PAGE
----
Genes Increase Prostate Cancer Risk Up To Fourfold

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Discoveries in the realm of genetics and prostate cancer have been brisk as of late, and among the latest findings are two inherited genetic variants that can increase a man’s risk of developing prostate cancer by threefold or fourfold. The findings appeared in the online April 9 Proceedings of the National Academy of Sciences.

Among previous studies, scientists have discovered genetic markers linked to aggressive prostate cancer, and researchers at the University of Michigan Comprehensive Cancer Center even identified a prostate cancer gene called SPINK1 that occurs in aggressive forms of prostate cancer. This latest discovery adds to the growing knowledge about genetics and prostate cancer risk.

More than 1,900 blood samples from men with prostate cancer and healthy controls were examined for the study, and the scientists discovered two different genetic variants or deletions in men who had aggressive prostate cancer.

One affects the functioning of a known gene, and the other appears to regulate a cascade of genes. The second gene variant was found in what is known as a “non-coding” area, which means the gene does not make proteins, and this information is significant. Why?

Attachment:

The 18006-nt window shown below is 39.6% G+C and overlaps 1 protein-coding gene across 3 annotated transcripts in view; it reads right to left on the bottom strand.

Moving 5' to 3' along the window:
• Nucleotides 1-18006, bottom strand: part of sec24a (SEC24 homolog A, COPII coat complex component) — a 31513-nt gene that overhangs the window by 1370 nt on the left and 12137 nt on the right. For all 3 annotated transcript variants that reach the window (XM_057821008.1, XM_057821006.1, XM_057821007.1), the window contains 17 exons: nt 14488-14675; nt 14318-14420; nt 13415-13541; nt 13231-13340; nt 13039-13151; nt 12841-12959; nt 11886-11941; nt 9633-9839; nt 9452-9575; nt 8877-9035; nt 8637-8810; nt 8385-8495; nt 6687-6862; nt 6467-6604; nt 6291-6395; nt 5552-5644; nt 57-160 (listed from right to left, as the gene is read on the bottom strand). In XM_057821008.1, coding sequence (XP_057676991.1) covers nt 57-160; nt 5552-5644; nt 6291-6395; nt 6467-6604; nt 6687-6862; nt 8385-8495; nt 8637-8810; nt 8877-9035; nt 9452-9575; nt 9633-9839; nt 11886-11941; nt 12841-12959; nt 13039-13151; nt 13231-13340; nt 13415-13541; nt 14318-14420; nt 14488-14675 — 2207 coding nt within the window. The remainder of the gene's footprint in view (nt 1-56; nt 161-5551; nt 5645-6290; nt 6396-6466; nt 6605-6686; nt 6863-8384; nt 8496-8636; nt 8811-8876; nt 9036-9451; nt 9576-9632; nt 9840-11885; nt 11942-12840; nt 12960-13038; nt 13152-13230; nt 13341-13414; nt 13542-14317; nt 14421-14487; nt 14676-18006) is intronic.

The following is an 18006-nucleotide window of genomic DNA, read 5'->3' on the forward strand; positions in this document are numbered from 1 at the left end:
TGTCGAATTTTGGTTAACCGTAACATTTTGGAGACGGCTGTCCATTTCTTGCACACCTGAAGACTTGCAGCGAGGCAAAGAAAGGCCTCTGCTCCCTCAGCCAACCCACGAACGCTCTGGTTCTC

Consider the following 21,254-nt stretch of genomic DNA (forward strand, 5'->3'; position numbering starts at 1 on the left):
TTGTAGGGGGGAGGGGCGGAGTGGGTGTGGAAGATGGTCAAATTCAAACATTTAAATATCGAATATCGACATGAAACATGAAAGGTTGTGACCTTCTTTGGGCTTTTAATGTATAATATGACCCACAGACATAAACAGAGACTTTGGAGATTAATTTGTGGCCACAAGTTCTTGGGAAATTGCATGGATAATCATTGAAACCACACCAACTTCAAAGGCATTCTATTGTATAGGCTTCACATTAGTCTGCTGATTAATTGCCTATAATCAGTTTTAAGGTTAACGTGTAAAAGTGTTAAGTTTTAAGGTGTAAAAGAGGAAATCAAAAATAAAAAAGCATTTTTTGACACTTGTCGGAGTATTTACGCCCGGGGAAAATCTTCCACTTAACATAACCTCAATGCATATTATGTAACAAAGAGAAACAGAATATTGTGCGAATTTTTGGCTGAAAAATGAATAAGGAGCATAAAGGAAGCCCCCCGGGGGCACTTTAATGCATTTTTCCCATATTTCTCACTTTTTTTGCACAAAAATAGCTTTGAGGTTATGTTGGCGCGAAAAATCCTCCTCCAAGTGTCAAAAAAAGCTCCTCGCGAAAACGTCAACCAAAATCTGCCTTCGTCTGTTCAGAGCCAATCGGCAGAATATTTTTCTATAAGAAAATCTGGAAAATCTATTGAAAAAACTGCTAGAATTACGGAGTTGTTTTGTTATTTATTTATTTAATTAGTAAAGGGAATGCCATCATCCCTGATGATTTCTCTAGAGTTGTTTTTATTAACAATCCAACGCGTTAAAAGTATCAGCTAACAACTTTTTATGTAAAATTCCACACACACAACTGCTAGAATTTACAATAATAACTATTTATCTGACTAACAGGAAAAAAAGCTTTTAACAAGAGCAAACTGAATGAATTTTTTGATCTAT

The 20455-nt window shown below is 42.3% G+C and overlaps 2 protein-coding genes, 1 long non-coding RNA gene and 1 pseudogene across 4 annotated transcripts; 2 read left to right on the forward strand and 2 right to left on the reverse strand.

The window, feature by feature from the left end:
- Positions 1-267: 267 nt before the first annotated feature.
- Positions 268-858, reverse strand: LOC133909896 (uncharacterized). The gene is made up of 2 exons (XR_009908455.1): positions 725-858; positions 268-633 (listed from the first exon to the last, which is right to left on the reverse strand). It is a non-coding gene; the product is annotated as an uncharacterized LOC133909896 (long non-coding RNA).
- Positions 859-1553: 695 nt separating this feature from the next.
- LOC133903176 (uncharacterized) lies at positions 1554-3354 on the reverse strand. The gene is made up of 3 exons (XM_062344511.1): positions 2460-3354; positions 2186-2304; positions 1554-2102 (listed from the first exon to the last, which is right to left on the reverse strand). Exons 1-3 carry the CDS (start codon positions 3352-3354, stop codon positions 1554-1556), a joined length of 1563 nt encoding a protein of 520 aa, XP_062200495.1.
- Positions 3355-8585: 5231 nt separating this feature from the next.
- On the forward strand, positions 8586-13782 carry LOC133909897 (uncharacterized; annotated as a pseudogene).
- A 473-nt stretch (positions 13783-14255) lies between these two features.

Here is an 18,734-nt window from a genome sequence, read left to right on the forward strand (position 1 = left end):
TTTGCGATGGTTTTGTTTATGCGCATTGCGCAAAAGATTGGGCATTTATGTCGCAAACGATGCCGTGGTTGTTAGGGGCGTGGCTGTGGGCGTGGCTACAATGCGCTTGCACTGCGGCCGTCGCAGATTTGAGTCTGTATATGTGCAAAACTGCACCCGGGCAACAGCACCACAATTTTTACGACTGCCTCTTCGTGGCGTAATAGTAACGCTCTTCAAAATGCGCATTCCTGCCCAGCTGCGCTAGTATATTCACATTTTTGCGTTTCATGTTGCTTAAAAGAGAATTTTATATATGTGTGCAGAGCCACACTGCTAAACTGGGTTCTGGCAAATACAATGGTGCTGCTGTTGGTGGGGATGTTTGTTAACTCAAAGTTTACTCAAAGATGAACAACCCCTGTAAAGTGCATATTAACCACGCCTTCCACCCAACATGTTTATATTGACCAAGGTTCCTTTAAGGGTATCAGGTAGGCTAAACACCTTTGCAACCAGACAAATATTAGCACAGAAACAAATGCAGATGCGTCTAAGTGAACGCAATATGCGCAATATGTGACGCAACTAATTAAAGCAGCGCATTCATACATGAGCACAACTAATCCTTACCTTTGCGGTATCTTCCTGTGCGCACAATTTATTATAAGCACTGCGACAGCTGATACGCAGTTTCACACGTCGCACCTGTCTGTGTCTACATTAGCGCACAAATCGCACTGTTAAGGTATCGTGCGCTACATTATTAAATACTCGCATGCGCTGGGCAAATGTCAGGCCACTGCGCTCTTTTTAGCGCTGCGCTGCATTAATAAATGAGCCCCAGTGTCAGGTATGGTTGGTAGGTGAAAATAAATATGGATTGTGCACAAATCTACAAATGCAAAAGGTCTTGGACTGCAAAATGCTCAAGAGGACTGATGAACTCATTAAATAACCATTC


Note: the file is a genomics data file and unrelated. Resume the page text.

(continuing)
According to Dr. Mark A. Rubin, the Homer T. Hirst Professor of Oncology in Pathology at Weill Cornell Medical College and one of the researchers, “We used to think that only genes that made proteins were responsible for disease, but this study shows us that there is inherited information in the non-coding areas of the genome that appears to play a strong role in development of cancer.”

Read more in our Prostate Cancer Health Center.


B. D. Pfeiffer BD et al. Using translational enhances to increase transgene expression in Drosophila. Proceedings of the National Academy of Sciences 2012; 109(17): 6626-31

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